NW Passage Expression through words:
Students and faculty share their original written work with a supportive audience
On Thursday, May 24, students and faculty alike were given the opportunity to present their very own works of creative writing before an audience. From short stories to poems, the Northwest Passage's Open Mic Night opened the door for writers of all ages to express themselves through their work.
"This is the second Open Mic Night we have had this year," said Erica Welch, coordinator of the event and editor of Western's Northwest Passage, a literary publication created to provide students with an outlet wherein they can submit pieces of their own writing. "I am hosting the event in a hopes of connecting people that want to express themselves through words," Welch added.
Last week's, and the event that preceded it were the only open readings to have been held by the Northwest Passage in an estimated five years. The event drew the attention of nearly 25 students, and of those who attended, stepped up to the podium to present their writing.
Some readers were students whose work had been published in the most recent issue of the Northwest Passage. Others were presenting work that had not yet been seen or heard by anyone but themselves.
"[I am] trying to give those that published in the Passage another stage for their work," said Welch, "though anyone from campus is allowed to attend and present." The body of presenters at the open mic included English, art, theatre and music majors, primarily.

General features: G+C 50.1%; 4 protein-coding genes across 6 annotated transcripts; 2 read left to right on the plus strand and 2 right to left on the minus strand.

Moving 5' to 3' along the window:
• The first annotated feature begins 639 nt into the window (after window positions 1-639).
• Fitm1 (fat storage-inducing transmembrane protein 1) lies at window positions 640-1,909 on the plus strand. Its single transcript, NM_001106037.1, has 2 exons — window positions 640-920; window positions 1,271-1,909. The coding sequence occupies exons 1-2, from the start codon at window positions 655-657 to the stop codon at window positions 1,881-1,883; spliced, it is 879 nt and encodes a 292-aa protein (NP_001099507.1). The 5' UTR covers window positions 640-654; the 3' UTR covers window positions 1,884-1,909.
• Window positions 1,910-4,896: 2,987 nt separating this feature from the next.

The range of work shown and recited at the Open Mic Night was wide, from short stories to poems to comic book excerpts, songs and sections from larger and longer pieces of fiction, writing in many of its forms was represented. The work that took precedent, however, was poetry.
With titles such as "Death," "The Painter as a Sparrow," "Drinking into a Coma," "Letting My Boyfriend Read My Poems" and "If You Were Turned into a Bug," poems of varying length, topic, theme, intensity and depth were recited by their authors, some of which appeared confident, others nervous. In the end, all of those who presented were received by a round of supportive applause.
"I want to show our students how many of their fellow classmates enjoy some of the same things they do and gather a group of people to celebrate writing in any form," said Welch, who will continue to serve as the editor of the Northwest Passage through fall term of the next academic year.
Many of the poems, short stories and songs presented at the Open Mic Night can be seen in the most recent issue of the Northwest Passage, which can be found at any Western Journal location on campus.
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